By Tenneh Kargbo & Ellen Samura
Kids Radio Network (FM 102.9) has called on Government through the Ministry of Basic and Senior Secondary Education (MBSSE) to thoroughly investigate the circumstances that led to mass failure of students who sat for public examinations this year.
Child broadcasters and advocates at the Network say the number of students who failed the National Primary School Examination (NPSE) and the West Africa Senior School Certificate Examination (WASSCE) this year is very alarming and therefore warrants an investigation.
One of the child broadcasters, Isata D. Koroma who is also a pupil of the Annie Walsh Memorial School commented thus: “We are calling on the government to conduct an in-depth investigation into these issues so as to prevent a recurrence of same.”
She also stated that the kind of examination fraud uncovered by the Anti-Corruption Commission in recent times is despicable, unacceptable and should be roundly condemned by each and every Sierra Leonean that means well for the future development of our country.
Earlier last week, President Julius Maada Bio announced tougher measures to deal with the rapidly growing trend of examination malpractices in the education sector.
The president says all those caught in the act of examination malpractice should be prosecuted and teachers found culpable must never be allowed to teach in any school. He also said that those centres where examination malpractices took place must be singled out and their results cancelled.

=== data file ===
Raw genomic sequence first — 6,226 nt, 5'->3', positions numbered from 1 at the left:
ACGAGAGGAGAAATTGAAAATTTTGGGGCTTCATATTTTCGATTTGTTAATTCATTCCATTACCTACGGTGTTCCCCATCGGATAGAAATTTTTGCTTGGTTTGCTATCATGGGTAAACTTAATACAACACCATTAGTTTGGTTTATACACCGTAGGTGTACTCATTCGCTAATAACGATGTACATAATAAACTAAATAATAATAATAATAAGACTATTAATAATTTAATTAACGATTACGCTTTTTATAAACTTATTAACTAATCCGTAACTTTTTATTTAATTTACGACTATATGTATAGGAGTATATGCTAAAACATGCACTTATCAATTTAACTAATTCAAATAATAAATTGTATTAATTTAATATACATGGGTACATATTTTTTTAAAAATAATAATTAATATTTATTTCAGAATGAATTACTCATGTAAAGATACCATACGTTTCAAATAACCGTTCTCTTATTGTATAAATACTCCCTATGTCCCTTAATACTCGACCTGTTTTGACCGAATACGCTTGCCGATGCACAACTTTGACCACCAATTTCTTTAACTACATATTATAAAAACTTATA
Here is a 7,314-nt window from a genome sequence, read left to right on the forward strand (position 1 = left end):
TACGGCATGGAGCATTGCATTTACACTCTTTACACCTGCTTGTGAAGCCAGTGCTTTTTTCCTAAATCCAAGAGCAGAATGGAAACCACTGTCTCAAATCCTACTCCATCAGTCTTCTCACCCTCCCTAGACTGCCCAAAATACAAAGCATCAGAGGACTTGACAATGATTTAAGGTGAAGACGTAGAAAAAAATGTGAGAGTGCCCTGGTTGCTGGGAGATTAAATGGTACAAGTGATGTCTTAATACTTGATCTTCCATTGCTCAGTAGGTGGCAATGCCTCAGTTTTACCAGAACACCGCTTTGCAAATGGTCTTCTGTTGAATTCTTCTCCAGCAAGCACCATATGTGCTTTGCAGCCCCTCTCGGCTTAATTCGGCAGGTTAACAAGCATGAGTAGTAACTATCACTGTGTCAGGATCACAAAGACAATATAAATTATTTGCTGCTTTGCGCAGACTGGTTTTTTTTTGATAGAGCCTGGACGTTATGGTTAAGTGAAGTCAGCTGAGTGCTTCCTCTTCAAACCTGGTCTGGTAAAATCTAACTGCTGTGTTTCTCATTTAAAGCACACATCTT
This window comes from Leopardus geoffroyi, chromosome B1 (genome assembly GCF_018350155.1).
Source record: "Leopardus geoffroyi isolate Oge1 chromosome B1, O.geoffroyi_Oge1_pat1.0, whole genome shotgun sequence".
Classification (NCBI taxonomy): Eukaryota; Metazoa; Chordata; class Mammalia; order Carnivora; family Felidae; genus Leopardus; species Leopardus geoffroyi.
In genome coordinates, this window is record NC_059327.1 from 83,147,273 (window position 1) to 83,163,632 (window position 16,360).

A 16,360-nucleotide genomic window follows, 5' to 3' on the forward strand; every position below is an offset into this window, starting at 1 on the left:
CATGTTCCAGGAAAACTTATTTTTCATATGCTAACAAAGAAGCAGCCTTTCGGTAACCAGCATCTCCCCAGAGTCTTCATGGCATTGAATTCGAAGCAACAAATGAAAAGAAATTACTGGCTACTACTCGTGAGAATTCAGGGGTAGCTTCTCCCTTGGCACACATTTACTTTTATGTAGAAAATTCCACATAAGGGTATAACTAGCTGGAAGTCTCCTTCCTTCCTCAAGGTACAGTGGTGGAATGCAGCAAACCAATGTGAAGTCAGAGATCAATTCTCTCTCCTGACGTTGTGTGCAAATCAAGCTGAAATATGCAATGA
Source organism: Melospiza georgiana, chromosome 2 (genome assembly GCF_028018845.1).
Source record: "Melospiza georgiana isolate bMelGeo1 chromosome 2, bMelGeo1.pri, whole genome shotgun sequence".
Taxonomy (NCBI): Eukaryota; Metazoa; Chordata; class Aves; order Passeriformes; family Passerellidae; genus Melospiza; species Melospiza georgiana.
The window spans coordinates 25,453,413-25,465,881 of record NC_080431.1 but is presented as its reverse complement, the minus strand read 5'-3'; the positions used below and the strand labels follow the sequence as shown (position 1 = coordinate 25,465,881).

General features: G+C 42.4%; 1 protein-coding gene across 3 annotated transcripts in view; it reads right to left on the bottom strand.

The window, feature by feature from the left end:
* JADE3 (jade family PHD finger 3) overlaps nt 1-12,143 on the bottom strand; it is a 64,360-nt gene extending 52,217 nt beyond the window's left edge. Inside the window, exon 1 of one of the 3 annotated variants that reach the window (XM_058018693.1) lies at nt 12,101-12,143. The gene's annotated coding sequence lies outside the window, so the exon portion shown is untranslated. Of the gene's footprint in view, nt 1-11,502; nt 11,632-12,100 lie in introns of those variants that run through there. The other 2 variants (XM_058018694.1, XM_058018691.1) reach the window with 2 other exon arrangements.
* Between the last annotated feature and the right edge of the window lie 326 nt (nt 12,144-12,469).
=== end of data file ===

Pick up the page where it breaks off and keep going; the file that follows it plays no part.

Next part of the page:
The president made these pronouncements following several raids and arrests of students and teachers caught in examination malpractice by the Anti-Corruption Commission.
Recently, over 60 students were either expelled or rusticated from both Fourah Bay College and the Institute of Public Administration and Management after the University Court exposed their guilt of examination fraud.
All this is happening at a time Government is spending billions of Leones to provide free quality education for pupils in both government and government-assisted schools including scholarships to university students.
These issues and more have provoked heated debates on whether the government free quality education programme is achieving its desired results, more so when there have been massive failures in public examinations this year, sparing not the Law School where only 29 out of 179 students passed the Bar exam.